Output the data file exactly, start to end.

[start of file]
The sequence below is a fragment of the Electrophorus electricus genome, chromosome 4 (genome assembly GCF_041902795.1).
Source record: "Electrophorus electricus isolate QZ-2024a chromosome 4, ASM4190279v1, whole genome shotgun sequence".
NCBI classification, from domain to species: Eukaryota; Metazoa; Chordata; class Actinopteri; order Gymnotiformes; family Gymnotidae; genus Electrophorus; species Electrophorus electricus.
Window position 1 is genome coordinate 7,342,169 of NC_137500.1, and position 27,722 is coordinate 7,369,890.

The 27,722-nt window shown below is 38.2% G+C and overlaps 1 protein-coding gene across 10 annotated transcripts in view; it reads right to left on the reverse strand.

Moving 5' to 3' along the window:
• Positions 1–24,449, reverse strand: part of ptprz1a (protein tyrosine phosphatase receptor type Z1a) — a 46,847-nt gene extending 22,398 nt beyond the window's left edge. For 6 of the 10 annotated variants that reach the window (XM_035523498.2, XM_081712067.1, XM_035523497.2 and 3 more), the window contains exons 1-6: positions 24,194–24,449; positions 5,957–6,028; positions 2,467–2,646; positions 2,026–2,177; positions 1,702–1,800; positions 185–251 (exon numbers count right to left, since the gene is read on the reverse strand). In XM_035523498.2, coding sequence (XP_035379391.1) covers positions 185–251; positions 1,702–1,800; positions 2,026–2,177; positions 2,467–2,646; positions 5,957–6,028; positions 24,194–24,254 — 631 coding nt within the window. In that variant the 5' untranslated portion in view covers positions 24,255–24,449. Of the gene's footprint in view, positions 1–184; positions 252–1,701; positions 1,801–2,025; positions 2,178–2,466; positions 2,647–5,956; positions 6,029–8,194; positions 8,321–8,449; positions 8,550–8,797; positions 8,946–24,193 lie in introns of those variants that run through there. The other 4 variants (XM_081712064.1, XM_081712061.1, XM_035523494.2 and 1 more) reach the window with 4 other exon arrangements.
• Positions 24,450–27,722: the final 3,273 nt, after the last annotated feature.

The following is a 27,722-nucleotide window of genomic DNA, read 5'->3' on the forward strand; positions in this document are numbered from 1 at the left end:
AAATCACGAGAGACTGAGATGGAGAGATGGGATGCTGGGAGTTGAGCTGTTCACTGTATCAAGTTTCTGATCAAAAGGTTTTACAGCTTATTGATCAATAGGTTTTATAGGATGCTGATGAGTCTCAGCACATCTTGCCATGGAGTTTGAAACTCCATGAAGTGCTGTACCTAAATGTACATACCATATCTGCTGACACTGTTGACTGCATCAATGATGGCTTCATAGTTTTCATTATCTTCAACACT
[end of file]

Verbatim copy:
The sequence below is a fragment of the Electrophorus electricus genome, chromosome 4 (genome assembly GCF_041902795.1).
Source record: "Electrophorus electricus isolate QZ-2024a chromosome 4, ASM4190279v1, whole genome shotgun sequence".
NCBI classification, from domain to species: Eukaryota; Metazoa; Chordata; class Actinopteri; order Gymnotiformes; family Gymnotidae; genus Electrophorus; species Electrophorus electricus.
Window position 1 is genome coordinate 7,342,169 of NC_137500.1, and position 27,722 is coordinate 7,369,890.

The 27,722-nt window shown below is 38.2% G+C and overlaps 1 protein-coding gene across 10 annotated transcripts in view; it reads right to left on the reverse strand.

Moving 5' to 3' along the window:
• Positions 1–24,449, reverse strand: part of ptprz1a (protein tyrosine phosphatase receptor type Z1a) — a 46,847-nt gene extending 22,398 nt beyond the window's left edge. For 6 of the 10 annotated variants that reach the window (XM_035523498.2, XM_081712067.1, XM_035523497.2 and 3 more), the window contains exons 1-6: positions 24,194–24,449; positions 5,957–6,028; positions 2,467–2,646; positions 2,026–2,177; positions 1,702–1,800; positions 185–251 (exon numbers count right to left, since the gene is read on the reverse strand). In XM_035523498.2, coding sequence (XP_035379391.1) covers positions 185–251; positions 1,702–1,800; positions 2,026–2,177; positions 2,467–2,646; positions 5,957–6,028; positions 24,194–24,254 — 631 coding nt within the window. In that variant the 5' untranslated portion in view covers positions 24,255–24,449. Of the gene's footprint in view, positions 1–184; positions 252–1,701; positions 1,801–2,025; positions 2,178–2,466; positions 2,647–5,956; positions 6,029–8,194; positions 8,321–8,449; positions 8,550–8,797; positions 8,946–24,193 lie in introns of those variants that run through there. The other 4 variants (XM_081712064.1, XM_081712061.1, XM_035523494.2 and 1 more) reach the window with 4 other exon arrangements.
• Positions 24,450–27,722: the final 3,273 nt, after the last annotated feature.

The following is a 27,722-nucleotide window of genomic DNA, read 5'->3' on the forward strand; positions in this document are numbered from 1 at the left end:
AAATCACGAGAGACTGAGATGGAGAGATGGGATGCTGGGAGTTGAGCTGTTCACTGTATCAAGTTTCTGATCAAAAGGTTTTACAGCTTATTGATCAATAGGTTTTATAGGATGCTGATGAGTCTCAGCACATCTTGCCATGGAGTTTGAAACTCCATGAAGTGCTGTACCTAAATGTACATACCATATCTGCTGACACTGTTGACTGCATCAATGATGGCTTCATAGTTTTCATTATCTTCAACACT